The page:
David Cantu, chief customer officer at restaurant shift management solution Red Book Connect, advised reporting and analyzing your product and labor costs to identify any excess spending. He also emphasized the importance of creating a "playbook" to help plan for and manage future expenses.
"In the restaurant industry, we create playbooks for a future business unit or products we're managing," Cantu said. "It helps to fully understand the plans for the future so we don't deviate from the steps we need to take to be successful."
Hiring will be more selective. Hourly workers, especially ones in part-time or seasonal positions, are often seen as relatively disposable, and in certain industries, turnover of these employees is very high. Once minimum wages go up, it will be more difficult for small businesses to justify new hires beyond their core staff, Andrew noted.
"Controlling costs can get out of hand quickly when payroll swells," Andrew said. "We are very careful only to add employees that we absolutely need. We don't hire to create growth; we hire as a response to growth."
"With a higher minimum wage, staff automatically becomes less disposable, so offering positions to people with the right experience, work ethic and personality is paramount," added Patrice Rice, founder and CEO of restaurant recruiting firm Patrice and Associates.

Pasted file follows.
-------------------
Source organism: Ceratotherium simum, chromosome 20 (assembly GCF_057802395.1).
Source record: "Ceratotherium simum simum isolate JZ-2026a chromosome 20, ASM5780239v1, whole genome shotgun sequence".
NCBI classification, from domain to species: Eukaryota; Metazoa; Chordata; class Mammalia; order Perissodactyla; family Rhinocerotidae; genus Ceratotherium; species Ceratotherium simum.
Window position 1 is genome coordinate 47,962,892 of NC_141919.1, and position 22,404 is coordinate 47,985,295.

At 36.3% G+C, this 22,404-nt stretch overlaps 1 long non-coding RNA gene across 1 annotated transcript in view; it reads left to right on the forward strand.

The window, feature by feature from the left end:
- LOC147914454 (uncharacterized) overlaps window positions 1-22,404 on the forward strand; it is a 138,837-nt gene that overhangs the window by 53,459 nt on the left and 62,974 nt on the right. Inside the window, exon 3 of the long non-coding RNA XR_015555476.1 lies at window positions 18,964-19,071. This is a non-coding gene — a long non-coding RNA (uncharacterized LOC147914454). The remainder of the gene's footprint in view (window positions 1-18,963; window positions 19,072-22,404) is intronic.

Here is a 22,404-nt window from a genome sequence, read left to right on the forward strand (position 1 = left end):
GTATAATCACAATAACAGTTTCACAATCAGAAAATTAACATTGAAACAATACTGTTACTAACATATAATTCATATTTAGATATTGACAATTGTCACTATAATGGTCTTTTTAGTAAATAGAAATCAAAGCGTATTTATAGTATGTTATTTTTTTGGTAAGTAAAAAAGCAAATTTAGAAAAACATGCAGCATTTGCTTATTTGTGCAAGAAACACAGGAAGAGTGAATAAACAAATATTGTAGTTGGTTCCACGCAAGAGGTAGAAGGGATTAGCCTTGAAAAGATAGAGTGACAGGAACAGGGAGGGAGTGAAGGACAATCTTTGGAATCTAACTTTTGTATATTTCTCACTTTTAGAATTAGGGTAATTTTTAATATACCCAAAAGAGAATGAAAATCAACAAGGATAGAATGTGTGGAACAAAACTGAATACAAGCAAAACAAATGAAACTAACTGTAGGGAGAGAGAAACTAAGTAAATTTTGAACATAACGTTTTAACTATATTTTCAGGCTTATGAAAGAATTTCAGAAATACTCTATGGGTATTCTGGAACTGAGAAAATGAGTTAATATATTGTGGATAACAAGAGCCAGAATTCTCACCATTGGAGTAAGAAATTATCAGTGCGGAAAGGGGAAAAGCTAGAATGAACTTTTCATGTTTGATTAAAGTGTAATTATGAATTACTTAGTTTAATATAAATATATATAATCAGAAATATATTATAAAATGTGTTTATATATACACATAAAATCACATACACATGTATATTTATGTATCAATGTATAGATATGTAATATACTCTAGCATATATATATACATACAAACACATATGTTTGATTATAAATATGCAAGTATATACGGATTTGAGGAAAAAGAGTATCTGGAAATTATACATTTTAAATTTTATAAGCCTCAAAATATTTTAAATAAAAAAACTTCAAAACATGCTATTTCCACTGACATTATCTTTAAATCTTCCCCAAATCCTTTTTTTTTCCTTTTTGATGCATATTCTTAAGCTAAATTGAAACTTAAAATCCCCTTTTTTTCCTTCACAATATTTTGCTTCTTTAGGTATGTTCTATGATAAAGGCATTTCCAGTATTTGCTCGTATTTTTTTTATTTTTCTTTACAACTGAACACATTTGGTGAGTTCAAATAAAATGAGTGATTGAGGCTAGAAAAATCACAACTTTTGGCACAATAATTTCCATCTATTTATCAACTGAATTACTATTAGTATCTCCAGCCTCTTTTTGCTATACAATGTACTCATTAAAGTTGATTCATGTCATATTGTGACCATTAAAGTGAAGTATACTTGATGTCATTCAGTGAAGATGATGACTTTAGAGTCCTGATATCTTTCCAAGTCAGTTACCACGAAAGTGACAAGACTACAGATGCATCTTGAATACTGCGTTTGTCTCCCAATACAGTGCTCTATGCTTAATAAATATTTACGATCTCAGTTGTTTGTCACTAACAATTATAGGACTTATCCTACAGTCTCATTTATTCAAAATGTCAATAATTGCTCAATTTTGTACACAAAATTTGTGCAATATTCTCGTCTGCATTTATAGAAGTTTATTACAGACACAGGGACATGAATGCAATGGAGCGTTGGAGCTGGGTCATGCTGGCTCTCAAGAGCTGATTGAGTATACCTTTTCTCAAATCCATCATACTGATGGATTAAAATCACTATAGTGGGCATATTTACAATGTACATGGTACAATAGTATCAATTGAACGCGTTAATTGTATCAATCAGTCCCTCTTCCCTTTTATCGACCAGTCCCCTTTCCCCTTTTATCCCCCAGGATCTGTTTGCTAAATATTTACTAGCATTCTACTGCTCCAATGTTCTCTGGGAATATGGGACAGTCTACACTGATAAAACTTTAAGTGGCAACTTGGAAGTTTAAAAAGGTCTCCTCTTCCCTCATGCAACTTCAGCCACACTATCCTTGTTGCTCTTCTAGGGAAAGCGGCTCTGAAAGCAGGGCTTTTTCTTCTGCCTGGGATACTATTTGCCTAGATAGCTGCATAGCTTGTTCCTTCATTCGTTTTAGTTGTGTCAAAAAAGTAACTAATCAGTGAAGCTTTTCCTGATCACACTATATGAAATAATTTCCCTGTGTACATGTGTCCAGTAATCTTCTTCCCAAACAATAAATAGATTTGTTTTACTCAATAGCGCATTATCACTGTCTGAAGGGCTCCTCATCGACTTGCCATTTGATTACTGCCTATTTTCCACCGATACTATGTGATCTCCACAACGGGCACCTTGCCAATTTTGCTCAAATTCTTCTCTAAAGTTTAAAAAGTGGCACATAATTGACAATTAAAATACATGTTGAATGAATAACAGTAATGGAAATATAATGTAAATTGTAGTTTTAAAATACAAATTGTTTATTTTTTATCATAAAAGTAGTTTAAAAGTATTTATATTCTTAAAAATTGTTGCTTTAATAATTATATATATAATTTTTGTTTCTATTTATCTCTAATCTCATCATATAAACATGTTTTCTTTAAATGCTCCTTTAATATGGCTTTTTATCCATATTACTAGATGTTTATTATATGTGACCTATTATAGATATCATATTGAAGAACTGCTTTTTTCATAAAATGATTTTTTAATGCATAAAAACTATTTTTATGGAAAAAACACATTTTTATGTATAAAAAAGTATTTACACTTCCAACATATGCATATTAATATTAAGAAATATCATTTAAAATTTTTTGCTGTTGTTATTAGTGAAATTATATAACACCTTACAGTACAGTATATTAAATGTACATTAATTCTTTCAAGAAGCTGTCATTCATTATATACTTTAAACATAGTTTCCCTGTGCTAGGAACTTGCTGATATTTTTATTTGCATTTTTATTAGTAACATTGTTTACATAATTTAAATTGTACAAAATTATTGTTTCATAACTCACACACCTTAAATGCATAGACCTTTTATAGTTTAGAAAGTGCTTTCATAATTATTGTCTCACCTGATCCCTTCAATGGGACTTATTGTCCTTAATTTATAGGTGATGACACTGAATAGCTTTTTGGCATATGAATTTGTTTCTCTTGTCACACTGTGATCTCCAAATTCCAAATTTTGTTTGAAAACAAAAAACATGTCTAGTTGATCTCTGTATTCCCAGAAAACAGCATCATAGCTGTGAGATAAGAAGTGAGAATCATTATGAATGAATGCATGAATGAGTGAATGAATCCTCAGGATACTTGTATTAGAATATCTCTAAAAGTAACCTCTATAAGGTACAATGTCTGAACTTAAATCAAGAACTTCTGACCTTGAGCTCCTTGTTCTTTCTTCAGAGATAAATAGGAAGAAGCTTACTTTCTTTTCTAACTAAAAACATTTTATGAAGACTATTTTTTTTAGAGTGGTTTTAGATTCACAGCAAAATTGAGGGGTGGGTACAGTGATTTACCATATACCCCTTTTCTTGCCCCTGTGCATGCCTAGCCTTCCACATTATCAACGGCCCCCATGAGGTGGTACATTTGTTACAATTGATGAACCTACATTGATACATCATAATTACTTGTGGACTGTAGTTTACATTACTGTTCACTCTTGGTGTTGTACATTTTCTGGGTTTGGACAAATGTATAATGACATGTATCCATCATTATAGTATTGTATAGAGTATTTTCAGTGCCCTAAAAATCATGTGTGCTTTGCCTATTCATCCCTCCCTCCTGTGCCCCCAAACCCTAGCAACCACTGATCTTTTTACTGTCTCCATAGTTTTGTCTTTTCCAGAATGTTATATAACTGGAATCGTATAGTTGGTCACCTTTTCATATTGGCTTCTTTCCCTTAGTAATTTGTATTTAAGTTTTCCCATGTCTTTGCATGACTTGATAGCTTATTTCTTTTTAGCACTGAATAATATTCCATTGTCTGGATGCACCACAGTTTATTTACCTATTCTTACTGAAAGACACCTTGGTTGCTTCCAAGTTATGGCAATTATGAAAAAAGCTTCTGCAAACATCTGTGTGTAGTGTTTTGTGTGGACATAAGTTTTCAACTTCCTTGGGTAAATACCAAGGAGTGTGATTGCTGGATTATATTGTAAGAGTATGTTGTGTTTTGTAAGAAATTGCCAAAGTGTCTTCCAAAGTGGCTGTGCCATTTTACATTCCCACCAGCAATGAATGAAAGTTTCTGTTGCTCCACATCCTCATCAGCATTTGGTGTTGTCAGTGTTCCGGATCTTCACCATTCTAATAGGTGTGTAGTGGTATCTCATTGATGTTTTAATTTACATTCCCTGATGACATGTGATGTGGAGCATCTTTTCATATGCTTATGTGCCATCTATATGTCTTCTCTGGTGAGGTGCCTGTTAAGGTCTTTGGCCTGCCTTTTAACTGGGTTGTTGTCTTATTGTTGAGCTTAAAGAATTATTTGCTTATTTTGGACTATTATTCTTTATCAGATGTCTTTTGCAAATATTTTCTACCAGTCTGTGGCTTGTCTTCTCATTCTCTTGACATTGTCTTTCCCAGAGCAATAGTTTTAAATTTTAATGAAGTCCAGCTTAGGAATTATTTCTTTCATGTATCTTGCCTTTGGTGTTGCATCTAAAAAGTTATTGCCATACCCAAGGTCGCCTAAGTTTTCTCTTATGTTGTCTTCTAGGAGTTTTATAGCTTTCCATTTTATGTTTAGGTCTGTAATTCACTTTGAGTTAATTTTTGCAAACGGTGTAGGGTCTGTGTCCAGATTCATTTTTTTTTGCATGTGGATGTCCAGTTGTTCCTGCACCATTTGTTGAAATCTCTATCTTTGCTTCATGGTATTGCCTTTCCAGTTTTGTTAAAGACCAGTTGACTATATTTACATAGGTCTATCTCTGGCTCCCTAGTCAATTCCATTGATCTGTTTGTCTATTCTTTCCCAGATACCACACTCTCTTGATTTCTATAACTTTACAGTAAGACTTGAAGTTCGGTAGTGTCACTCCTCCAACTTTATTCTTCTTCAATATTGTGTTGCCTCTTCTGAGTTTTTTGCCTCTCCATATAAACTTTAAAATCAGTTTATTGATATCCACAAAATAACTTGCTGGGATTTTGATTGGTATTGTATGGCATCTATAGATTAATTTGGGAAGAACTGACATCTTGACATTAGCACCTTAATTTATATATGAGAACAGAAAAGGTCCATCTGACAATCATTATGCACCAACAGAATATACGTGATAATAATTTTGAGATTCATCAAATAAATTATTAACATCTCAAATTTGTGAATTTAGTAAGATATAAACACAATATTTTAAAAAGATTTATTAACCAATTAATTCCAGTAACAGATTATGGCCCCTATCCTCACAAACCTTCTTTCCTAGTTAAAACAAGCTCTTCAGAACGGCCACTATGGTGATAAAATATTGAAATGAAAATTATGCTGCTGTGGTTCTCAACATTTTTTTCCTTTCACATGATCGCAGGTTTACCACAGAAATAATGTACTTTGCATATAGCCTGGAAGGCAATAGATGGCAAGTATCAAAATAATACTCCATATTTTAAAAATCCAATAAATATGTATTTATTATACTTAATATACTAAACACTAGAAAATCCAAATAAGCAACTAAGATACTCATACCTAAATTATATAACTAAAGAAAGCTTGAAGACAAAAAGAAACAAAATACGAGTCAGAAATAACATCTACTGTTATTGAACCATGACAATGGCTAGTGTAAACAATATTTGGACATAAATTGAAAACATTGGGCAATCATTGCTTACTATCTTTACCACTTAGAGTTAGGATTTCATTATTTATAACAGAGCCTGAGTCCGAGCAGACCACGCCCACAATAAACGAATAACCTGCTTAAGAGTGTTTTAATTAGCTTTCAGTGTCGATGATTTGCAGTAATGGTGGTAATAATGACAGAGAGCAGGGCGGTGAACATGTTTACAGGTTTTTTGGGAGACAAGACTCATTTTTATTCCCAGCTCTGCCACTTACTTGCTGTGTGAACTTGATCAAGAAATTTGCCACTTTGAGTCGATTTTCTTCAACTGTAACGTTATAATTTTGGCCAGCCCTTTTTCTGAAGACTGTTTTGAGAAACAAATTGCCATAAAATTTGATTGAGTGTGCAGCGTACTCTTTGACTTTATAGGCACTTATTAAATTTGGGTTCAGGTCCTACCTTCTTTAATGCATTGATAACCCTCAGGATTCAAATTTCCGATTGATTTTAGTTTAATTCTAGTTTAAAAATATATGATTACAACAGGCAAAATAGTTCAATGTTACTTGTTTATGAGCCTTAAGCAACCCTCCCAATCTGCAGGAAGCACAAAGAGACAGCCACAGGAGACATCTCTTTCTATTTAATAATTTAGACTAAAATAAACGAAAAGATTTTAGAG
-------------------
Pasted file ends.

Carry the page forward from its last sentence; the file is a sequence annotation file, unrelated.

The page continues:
Once you have the right team in place, employers will need to provide ongoing training, team-building exercises and performance recognition, Rice said. When workers feel like they're valuable members of the team, their overall job satisfaction increases, which leads to better working conditions for employees and customers alike, Rice added.
Retention will be even more important. Perhaps just as important as hiring the right people from the start is figuring out how to keep them. Reducing turnover can help you decrease the cost of recruiting, hiring and training new employees — and even help keep customers coming back.
"Thirty percent of [hourly retail, food service and hospitality] workers leave their jobs voluntarily every year," Panebianco said. "If businesses can decrease turnover, it can be beneficial financially. Less turnover means better customer service and sales. A person who sticks around knows the product. You don't have to retrain them."
Cantu noted that businesses, particularly in food service, will have to change the way they train, hire and retain their staff, and it all starts with management.
"As the old saying goes, most people leave a manager, not a [company]," Cantu said. [8 Secrets to Keeping Employees Happy]
Before you make any major, permanent changes to your business operations, Rice recommended waiting a couple of months after the wage increases take effect, to see how it impacts your sales and profits.
"The exact result of minimum-wage hikes is hard to predict," Rice said. "It's vital for the long-term success of a business, and the short-term job satisfaction of a staff, that owners don't rush to make drastic changes. If the overall spending power of a customer base increases with minimum-wage hikes, that could be enough to offset any increased wages a business has to pay. If profit margins slip because sales don't change amid wage increases, then owners will know that it's time to make changes to their operational model."
Originally published on Business News Daily.